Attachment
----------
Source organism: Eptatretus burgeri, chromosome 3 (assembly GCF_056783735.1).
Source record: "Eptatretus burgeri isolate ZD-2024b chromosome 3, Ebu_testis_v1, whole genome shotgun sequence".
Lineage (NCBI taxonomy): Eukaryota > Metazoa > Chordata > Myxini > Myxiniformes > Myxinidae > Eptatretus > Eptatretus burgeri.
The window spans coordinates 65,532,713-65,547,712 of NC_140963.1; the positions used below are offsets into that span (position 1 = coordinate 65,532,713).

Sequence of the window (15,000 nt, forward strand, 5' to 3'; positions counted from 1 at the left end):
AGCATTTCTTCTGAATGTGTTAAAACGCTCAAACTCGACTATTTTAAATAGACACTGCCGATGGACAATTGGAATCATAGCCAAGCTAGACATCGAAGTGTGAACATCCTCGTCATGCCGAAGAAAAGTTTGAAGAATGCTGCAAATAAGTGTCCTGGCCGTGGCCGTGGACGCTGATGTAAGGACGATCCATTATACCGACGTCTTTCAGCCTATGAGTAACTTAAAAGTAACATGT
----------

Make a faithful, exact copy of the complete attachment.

Source organism: Eptatretus burgeri, chromosome 3 (assembly GCF_056783735.1).
Source record: "Eptatretus burgeri isolate ZD-2024b chromosome 3, Ebu_testis_v1, whole genome shotgun sequence".
Lineage (NCBI taxonomy): Eukaryota > Metazoa > Chordata > Myxini > Myxiniformes > Myxinidae > Eptatretus > Eptatretus burgeri.
The window spans coordinates 65,532,713-65,547,712 of NC_140963.1; the positions used below are offsets into that span (position 1 = coordinate 65,532,713).

Sequence of the window (15,000 nt, forward strand, 5' to 3'; positions counted from 1 at the left end):
AGCATTTCTTCTGAATGTGTTAAAACGCTCAAACTCGACTATTTTAAATAGACACTGCCGATGGACAATTGGAATCATAGCCAAGCTAGACATCGAAGTGTGAACATCCTCGTCATGCCGAAGAAAAGTTTGAAGAATGCTGCAAATAAGTGTCCTGGCCGTGGCCGTGGACGCTGATGTAAGGACGATCCATTATACCGACGTCTTTCAGCCTATGAGTAACTTAAAAGTAACATGT